The claim: Drinking just three sugar-sweetened beverages a week could make your breasts more dense, increasing your risk for breast cancer, according to a study published in the journal BMC Public Health.
The research: 776 premenopausal and 779 postmenopausal women were recruited by researchers from Laval University in Quebec, Canada. Each woman's breast density was assessed by examining their mammograms. The women then answered a questionnaire about how often they consume sweet foods (such as chocolates, cakes, and ice cream), sugar-sweetened beverages, and how many spoonfuls of sugar they add to beverages or food.
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The results? “We found an association between sugar intake and increased breast density among both groups,” says lead study author Caroline Diorio. However, it was as if the women had two biologies: The postmenopausal women who ate more food that also included fat saw an increase in breast density, while the premenopausal women experienced more breast density when they consumed sugar-sweetened beverages. And it wasn’t like these women were pounding the soda; they were drinking just three sugar-sweetened beverages a week.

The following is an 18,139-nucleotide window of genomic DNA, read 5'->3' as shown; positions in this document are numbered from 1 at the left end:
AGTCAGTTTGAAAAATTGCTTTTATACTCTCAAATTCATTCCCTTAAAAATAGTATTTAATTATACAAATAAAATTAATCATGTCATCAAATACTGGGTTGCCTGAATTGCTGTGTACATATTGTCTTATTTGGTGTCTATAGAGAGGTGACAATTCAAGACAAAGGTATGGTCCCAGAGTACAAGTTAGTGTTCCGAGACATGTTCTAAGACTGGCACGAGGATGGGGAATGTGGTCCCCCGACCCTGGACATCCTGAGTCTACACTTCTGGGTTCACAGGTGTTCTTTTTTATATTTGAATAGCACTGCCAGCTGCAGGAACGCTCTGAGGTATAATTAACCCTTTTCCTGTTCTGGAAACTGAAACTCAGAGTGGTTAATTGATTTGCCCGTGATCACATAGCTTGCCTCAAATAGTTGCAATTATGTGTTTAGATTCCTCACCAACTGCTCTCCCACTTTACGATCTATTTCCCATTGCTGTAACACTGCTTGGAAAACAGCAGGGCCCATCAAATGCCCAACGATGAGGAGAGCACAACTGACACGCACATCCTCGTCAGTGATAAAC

What it means: Sugar increases the migration of breast cells together, Diorio says, which may explain why the premenopausal women who consumed sugar-sweetened drinks were 3 percent more likely to have dense breasts than those who didn’t consume the drinks. Having dense breasts increases your risk of breast cancer by making it difficult to see tumors on mammograms.
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The bottom line: More studies need to be done, Diorio says, especially in populations where sugar intake is high. But until then, the association between sugar consumption and likelihood of breast density, while small, is significant. This just gives you another reason to kick sugar to the curb.